Thursday, April 24, 2014
By Alan Fram
The Associated Press
WASHINGTON – Sweeping aside a century of precedent, Democrats took a chunk out of the Senate’s hallowed filibuster tradition on Thursday and cleared the way for speedy confirmation of controversial appointments made by President Barack Obama and chief executives in the future.
Senate Majority Leader Harry Reid of Nevada said, “The need for change is obvious” while shepherding through a vote to change the filibuster rules.
The Associated Press
Majority Leader Harry Reid, D-Nev., who orchestrated the change, called the 52-48 vote a blow against gridlock. Republicans warned Democrats will eventually regret their actions once political fortunes are reversed and they can no longer block appointments made by a GOP president.
Maine’s senators split their votes, with Sen. Angus King, an independent, voting in favor and Sen. Susan Collins, a Republican, voting against the change.
At the White House, Obama welcomed the shift. “The gears of government have got to work,” he said, and he declared that Republicans had increasingly used existing rules “as a reckless and relentless tool to grind all business to a halt.”
But Republicans warned of a power grab by Democrats, some predicting that worse was yet to come. “This drastic move sets a dangerous precedent that could later be expanded to speed passage of expansive and controversial legislation,” said Sen. Richard Shelby of Alabama.
The day’s change involved presidential appointees, not legislation — and not Supreme Court nominees.
The immediate impact was to ensure post-Thanksgiving confirmation for Patricia Millett, one of Obama’s three stalled nominees for the District of Columbia Circuit of the U.S. Court of Appeals, and for others whom Republicans have blocked. Rep. Mel Watt, D-N.C., tapped to head the Federal Housing Finance Agency, is among them.
The longer-term result of the unilateral move by Democrats was harder to gauge in a Senate that has grown deeply constrained by the major political differences emblematic of an era of divided government.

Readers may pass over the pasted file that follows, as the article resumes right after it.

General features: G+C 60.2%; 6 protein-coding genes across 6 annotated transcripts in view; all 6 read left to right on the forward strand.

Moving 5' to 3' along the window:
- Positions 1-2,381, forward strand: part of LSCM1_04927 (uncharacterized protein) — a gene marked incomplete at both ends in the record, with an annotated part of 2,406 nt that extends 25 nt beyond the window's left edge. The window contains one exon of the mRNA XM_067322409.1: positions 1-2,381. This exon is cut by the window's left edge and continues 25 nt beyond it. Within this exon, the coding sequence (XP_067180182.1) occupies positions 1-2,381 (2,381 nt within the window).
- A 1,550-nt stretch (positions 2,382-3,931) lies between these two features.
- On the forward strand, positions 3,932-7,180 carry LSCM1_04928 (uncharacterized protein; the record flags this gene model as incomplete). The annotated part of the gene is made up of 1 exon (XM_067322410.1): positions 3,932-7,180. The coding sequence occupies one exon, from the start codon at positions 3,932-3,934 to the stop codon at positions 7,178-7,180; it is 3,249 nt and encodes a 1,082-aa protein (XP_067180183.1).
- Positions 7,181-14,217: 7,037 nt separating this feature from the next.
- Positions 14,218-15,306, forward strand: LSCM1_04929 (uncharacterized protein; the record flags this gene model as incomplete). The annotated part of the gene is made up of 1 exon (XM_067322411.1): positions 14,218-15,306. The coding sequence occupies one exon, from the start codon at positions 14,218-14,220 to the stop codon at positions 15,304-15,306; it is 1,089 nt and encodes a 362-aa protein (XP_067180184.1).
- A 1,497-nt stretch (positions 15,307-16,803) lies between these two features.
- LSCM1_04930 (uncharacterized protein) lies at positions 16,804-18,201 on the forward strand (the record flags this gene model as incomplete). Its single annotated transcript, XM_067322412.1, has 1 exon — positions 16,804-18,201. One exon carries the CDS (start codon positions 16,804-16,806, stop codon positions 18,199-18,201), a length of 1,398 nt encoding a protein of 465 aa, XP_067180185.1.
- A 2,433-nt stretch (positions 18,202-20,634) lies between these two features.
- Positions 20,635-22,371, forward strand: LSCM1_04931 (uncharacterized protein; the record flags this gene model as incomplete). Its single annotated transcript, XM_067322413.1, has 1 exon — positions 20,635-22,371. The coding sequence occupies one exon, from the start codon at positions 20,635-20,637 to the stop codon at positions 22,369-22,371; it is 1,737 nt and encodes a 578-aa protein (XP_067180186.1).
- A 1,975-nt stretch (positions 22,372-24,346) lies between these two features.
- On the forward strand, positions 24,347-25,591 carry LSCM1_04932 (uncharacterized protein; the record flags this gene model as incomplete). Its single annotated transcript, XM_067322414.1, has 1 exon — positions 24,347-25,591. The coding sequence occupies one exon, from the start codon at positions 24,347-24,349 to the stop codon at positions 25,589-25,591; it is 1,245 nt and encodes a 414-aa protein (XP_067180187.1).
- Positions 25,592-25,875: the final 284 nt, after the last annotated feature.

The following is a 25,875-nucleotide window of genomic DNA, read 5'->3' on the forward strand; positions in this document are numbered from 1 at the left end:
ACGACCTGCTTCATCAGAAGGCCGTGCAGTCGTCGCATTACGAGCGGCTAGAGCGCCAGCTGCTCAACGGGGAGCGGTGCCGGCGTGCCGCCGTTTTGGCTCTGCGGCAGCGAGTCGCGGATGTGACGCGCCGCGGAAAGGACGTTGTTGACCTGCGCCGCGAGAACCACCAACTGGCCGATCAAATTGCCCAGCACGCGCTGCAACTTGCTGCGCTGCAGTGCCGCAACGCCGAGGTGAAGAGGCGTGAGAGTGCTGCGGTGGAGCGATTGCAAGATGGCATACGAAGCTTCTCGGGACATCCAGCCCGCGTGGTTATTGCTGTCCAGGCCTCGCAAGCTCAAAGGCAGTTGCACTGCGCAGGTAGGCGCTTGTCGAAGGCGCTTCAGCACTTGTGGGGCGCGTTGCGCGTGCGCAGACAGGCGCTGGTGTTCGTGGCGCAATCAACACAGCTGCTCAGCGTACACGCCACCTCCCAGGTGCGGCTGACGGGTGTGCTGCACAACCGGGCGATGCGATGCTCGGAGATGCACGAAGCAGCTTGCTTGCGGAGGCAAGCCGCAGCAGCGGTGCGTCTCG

At issue was a rule that has required a 60-vote majority to end debate in the 100-member Senate and assure a yes-or-no vote on presidential nominees to federal courts or to Cabinet departments or other agencies.
Under a parliamentary maneuver scripted in advance, Democrats changed the proceedings so that only a simple majority was required to clear the way for a final vote. In Senate-speak, this was accomplished by establishing a new precedent under the rules, rather than a formal rules change.
Supreme Court nominations still will be subject to a traditional filibuster, the term used to describe the 60-vote requirement to limit debate.
The day’s events capped more than a decade of struggle over judicial nominations, in which first President George W. Bush found his appointees stalled by Senate Democrats, and more recently Obama has complained that Republicans have been delaying or preventing confirmation for his picks.
The vote adds to the list of issues likely to figure in next year’s congressional elections. In a fundraising appeal emailed a few hours after the vote, the Senate Republicans’ campaign organization asked for donations. It warned that “Democrats are going to pack Obama’s liberal judges on the federal courts,” and sought donations to “throw these hacks out of office.”
On Thursday, in a certain sign that a showdown was imminent, senators filed into the Senate chamber at midmorning in unusual numbers. They listened from their desks as Reid and Minority Leader Mitch McConnell of Kentucky swapped accusations that preceded a series of votes on arcane parliamentary points. Yet there was no suspense about the final outcome.
McConnell said Republicans had grown tired of threats of action. “We’re not interested in having a gun put to our head any longer,” he said, noting that Democrats have periodically talked of changing the rules in recent months.
Still, the events marked a reversal for Reid, who had threatened earlier in the year to change the application of filibuster rules for nominees to Cabinet departments and other agencies, but not for appointments to the courts.
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